Why Checo fever will make this year’s Mexico City Grand Prix unmissable
Driving from the airport to our hotel on arrival in Mexico City, I saw a staggering 22 billboards featuring home hero Sergio Perez’s face advertising an array of products. The Red Bull driver is big time in his home country, and you’ll struggle to find a soul who doesn’t want to see him upgrade his third-place last year to victory this time around.
Fortunately for his loyal faithful, Perez arrives in Mexico not only with a car that has just won Red Bull their first constructors’ championship in close to a decade but with some impressive momentum to boot, having won Singapore, finished second in Japan and crossed the line fourth in Austin.
I sat down with him for an extended interview that will run on Sunday in F1 TV’s Pre-Race Show and the overwhelming takeaway is that Checo is a man oozing with confidence, loving life at a top team and absolutely convinced that he can fight for the world championship – and by default beat Max Verstappen – next season. It’s a huge ask, of course, but it’s clear he’s in a much better place mentally after an up-and-down mid-season, where the development of the car moved away from his style.
Before 2023, his focus will be on Sunday and delighting what is expected to be a 350,000-strong weekend crowd – many of whom will pack into the former Foro Sol Baseball Stadium to create a cacophony of noise and explosion of colour in what is one of Formula 1’s most spine-tingling atmospheres.
The track is cool, too, as I found out when our new analyst and experienced IndyCar racer James Hinchcliffe took me for a spin in a buggy around the 4.304km Autodromo Hermanos Rodriguez (also for a feature on F1 TV’s Pre-Race Show). The run from pole position to the braking zone is the longest on the calendar at 811m, making for a spicy first corner on the opening lap of the race.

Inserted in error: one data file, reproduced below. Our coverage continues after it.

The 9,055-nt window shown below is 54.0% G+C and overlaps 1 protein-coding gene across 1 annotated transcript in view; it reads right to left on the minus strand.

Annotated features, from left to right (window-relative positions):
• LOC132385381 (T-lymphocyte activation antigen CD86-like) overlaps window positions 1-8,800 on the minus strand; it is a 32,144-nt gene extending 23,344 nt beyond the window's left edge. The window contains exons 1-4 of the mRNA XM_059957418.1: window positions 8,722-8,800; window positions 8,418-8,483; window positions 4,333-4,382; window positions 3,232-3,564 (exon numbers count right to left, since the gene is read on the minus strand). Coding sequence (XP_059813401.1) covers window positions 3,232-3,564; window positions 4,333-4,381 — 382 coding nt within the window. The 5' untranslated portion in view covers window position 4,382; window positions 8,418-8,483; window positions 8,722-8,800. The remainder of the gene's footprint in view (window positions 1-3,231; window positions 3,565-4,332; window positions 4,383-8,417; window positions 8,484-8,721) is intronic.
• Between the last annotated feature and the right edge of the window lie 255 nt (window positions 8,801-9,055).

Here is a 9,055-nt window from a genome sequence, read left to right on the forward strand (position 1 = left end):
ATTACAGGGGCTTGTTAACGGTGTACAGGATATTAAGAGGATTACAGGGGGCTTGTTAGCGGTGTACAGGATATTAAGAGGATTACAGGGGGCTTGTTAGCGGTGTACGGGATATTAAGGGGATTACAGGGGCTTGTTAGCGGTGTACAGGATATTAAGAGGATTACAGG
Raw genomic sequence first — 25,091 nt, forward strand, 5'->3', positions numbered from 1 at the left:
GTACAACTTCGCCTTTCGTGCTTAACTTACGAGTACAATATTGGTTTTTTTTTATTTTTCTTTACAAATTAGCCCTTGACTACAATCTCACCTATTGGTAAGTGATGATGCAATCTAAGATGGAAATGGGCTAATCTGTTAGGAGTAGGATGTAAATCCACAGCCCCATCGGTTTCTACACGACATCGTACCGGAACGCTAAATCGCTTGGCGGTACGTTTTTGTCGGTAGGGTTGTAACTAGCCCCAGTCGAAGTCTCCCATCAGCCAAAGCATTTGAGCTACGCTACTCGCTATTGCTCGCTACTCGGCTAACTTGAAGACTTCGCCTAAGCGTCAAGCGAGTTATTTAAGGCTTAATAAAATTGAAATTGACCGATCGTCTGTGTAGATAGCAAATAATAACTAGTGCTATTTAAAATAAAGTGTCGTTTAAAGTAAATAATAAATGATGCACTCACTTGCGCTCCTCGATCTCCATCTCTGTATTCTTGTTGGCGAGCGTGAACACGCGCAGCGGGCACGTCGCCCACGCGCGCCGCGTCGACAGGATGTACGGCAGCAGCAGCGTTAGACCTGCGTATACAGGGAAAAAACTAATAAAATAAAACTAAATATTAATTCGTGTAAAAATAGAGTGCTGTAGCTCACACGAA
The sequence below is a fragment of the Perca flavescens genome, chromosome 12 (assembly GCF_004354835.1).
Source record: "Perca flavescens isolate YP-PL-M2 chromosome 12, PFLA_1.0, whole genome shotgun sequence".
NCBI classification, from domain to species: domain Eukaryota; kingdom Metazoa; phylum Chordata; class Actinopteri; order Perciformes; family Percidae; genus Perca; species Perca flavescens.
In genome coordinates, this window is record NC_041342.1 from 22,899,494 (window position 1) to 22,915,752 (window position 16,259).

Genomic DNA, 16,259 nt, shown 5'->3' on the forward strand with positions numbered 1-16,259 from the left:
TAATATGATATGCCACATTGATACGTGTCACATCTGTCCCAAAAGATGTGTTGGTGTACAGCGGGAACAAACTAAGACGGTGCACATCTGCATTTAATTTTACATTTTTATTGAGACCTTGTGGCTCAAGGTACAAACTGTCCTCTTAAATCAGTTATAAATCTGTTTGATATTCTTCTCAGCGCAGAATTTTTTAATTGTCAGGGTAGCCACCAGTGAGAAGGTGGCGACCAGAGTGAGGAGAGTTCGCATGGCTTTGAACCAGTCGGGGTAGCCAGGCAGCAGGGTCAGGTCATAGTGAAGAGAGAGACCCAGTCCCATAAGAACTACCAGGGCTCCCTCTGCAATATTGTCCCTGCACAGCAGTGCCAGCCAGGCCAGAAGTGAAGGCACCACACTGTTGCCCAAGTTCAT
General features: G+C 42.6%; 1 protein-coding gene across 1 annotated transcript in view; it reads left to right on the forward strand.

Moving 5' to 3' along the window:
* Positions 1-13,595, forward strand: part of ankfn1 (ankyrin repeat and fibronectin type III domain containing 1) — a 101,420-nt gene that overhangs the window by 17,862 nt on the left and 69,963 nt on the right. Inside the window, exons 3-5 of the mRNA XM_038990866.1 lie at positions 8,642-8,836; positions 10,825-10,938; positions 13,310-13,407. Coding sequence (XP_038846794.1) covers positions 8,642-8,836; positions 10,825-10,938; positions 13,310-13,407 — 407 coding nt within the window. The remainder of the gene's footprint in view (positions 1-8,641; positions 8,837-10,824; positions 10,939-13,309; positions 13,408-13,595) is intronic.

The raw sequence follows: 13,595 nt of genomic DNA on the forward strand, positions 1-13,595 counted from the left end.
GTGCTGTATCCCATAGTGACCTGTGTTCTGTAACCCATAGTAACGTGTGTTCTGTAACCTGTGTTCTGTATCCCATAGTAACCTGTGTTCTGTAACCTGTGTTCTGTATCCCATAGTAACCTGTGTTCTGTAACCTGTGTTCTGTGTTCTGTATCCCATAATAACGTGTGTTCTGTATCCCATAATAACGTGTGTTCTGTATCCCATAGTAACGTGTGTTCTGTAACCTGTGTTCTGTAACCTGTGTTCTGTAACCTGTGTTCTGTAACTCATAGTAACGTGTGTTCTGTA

Very quickly come the Esses – a five-corner sequence that is as thrilling and daunting as Suzuka’s Esses, the Circuit of The Americas Sector 1 sequence and Silverstone’s epic Maggotts-Becketts-Chapel run.
And before you know it, you’re in the Stadium section, that features four turns – including the tricky Turn 13 where you’ll often see brake discs glowing. That’s just one piece of evidence to show how tough this circuit is on braking, largely because of the high altitude.
Mexico City is the highest event on the calendar at 2,220m above sea level. That means the air in thinner, which in turn means there’s less molecules to transport less energy away from hot systems like the power unit and the brakes. As a result, cooling is a big challenge, and you’ll see different bodywork – specific for this race – in place to cope with the conditions.
Honda have traditionally delivered a very efficient power unit – and that remains the case this year. While the others have caught up, it's clear that the Honda-Red Bull unit will be a formidable package around here.
Ferrari, though, should still be a force in qualifying – as they have been all year. Their challenge is to wrestle control of their degradation on Sunday, an issue that has impacted them all year and is unlikely to be cured in the final three races.
Instead the Scuderia will be experimental and try and learn as much as they can in a bid to develop this frustrating trait out of their 2023-spec car, which they've already had full focus on development-wise for several months.
Mercedes are dark horses. Depending on who you ask, some feel like they will be stronger around Mexico than in Austin, others – including their drivers Lewis Hamilton and George Russell – reckon the stiff Silver Arrows will not enjoy the high kerbs which need to be ridden to get the best out of the car.
Carlos Sainz, pole-sitter last time out in Austin, thinks it could be a six-way fight for the lead, between F1’s current top-three teams. It would be quite some race if that turns out to be the case. Key to success will be coping best with the altitude and cooling, plus finding a way to get the tyres into the right window. Bring. It. On.